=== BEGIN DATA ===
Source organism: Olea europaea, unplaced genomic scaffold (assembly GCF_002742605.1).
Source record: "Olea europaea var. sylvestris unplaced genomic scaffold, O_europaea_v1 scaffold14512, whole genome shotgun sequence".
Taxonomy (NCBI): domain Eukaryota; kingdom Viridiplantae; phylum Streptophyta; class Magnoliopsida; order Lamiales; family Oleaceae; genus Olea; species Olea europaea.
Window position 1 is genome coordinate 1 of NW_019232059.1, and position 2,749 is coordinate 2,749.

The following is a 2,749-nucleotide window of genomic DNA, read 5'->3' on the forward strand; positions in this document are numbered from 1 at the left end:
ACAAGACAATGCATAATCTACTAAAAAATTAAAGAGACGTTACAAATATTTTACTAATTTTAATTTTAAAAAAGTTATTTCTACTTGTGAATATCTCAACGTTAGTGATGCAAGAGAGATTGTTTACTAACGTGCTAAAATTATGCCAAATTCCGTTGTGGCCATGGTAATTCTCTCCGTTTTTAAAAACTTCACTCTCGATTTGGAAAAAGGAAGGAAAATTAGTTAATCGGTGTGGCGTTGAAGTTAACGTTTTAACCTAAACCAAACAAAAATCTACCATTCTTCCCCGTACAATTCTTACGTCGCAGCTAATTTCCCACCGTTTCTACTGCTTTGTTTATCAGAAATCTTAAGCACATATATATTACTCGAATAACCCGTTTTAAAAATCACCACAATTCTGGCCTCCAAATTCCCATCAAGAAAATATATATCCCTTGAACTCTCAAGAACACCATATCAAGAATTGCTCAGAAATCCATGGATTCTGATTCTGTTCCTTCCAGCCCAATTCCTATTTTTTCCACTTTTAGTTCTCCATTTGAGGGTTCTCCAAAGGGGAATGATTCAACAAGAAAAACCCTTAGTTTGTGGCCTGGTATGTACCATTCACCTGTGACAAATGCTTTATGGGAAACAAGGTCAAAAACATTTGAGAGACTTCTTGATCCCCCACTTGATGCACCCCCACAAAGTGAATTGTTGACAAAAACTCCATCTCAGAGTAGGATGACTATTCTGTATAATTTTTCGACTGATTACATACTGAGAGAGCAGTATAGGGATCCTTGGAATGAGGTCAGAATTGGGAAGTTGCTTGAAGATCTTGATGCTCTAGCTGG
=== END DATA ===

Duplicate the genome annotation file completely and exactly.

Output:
Source organism: Olea europaea, unplaced genomic scaffold (assembly GCF_002742605.1).
Source record: "Olea europaea var. sylvestris unplaced genomic scaffold, O_europaea_v1 scaffold14512, whole genome shotgun sequence".
Taxonomy (NCBI): domain Eukaryota; kingdom Viridiplantae; phylum Streptophyta; class Magnoliopsida; order Lamiales; family Oleaceae; genus Olea; species Olea europaea.
Window position 1 is genome coordinate 1 of NW_019232059.1, and position 2,749 is coordinate 2,749.

The following is a 2,749-nucleotide window of genomic DNA, read 5'->3' on the forward strand; positions in this document are numbered from 1 at the left end:
ACAAGACAATGCATAATCTACTAAAAAATTAAAGAGACGTTACAAATATTTTACTAATTTTAATTTTAAAAAAGTTATTTCTACTTGTGAATATCTCAACGTTAGTGATGCAAGAGAGATTGTTTACTAACGTGCTAAAATTATGCCAAATTCCGTTGTGGCCATGGTAATTCTCTCCGTTTTTAAAAACTTCACTCTCGATTTGGAAAAAGGAAGGAAAATTAGTTAATCGGTGTGGCGTTGAAGTTAACGTTTTAACCTAAACCAAACAAAAATCTACCATTCTTCCCCGTACAATTCTTACGTCGCAGCTAATTTCCCACCGTTTCTACTGCTTTGTTTATCAGAAATCTTAAGCACATATATATTACTCGAATAACCCGTTTTAAAAATCACCACAATTCTGGCCTCCAAATTCCCATCAAGAAAATATATATCCCTTGAACTCTCAAGAACACCATATCAAGAATTGCTCAGAAATCCATGGATTCTGATTCTGTTCCTTCCAGCCCAATTCCTATTTTTTCCACTTTTAGTTCTCCATTTGAGGGTTCTCCAAAGGGGAATGATTCAACAAGAAAAACCCTTAGTTTGTGGCCTGGTATGTACCATTCACCTGTGACAAATGCTTTATGGGAAACAAGGTCAAAAACATTTGAGAGACTTCTTGATCCCCCACTTGATGCACCCCCACAAAGTGAATTGTTGACAAAAACTCCATCTCAGAGTAGGATGACTATTCTGTATAATTTTTCGACTGATTACATACTGAGAGAGCAGTATAGGGATCCTTGGAATGAGGTCAGAATTGGGAAGTTGCTTGAAGATCTTGATGCTCTAGCTGG